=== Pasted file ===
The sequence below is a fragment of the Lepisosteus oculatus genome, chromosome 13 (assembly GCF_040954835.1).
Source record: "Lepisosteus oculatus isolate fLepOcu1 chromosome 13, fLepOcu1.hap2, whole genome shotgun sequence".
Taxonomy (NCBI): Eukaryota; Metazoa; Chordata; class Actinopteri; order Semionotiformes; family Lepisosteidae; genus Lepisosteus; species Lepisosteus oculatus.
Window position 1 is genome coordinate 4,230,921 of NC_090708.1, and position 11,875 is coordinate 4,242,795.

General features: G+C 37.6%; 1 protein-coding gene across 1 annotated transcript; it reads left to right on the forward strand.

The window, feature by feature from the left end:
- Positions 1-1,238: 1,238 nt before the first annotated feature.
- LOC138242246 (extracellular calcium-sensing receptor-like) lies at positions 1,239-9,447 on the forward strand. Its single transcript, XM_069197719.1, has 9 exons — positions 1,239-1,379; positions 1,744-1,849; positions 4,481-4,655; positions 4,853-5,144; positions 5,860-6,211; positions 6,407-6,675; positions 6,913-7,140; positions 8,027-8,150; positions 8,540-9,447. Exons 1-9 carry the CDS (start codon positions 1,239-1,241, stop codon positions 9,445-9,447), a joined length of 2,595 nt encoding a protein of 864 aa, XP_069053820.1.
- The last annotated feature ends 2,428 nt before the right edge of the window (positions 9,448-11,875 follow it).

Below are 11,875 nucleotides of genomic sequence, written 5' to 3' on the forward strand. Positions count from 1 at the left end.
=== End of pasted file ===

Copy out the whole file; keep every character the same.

The sequence below is a fragment of the Lepisosteus oculatus genome, chromosome 13 (assembly GCF_040954835.1).
Source record: "Lepisosteus oculatus isolate fLepOcu1 chromosome 13, fLepOcu1.hap2, whole genome shotgun sequence".
Taxonomy (NCBI): Eukaryota; Metazoa; Chordata; class Actinopteri; order Semionotiformes; family Lepisosteidae; genus Lepisosteus; species Lepisosteus oculatus.
Window position 1 is genome coordinate 4,230,921 of NC_090708.1, and position 11,875 is coordinate 4,242,795.

General features: G+C 37.6%; 1 protein-coding gene across 1 annotated transcript; it reads left to right on the forward strand.

The window, feature by feature from the left end:
- Positions 1-1,238: 1,238 nt before the first annotated feature.
- LOC138242246 (extracellular calcium-sensing receptor-like) lies at positions 1,239-9,447 on the forward strand. Its single transcript, XM_069197719.1, has 9 exons — positions 1,239-1,379; positions 1,744-1,849; positions 4,481-4,655; positions 4,853-5,144; positions 5,860-6,211; positions 6,407-6,675; positions 6,913-7,140; positions 8,027-8,150; positions 8,540-9,447. Exons 1-9 carry the CDS (start codon positions 1,239-1,241, stop codon positions 9,445-9,447), a joined length of 2,595 nt encoding a protein of 864 aa, XP_069053820.1.
- The last annotated feature ends 2,428 nt before the right edge of the window (positions 9,448-11,875 follow it).

Below are 11,875 nucleotides of genomic sequence, written 5' to 3' on the forward strand. Positions count from 1 at the left end.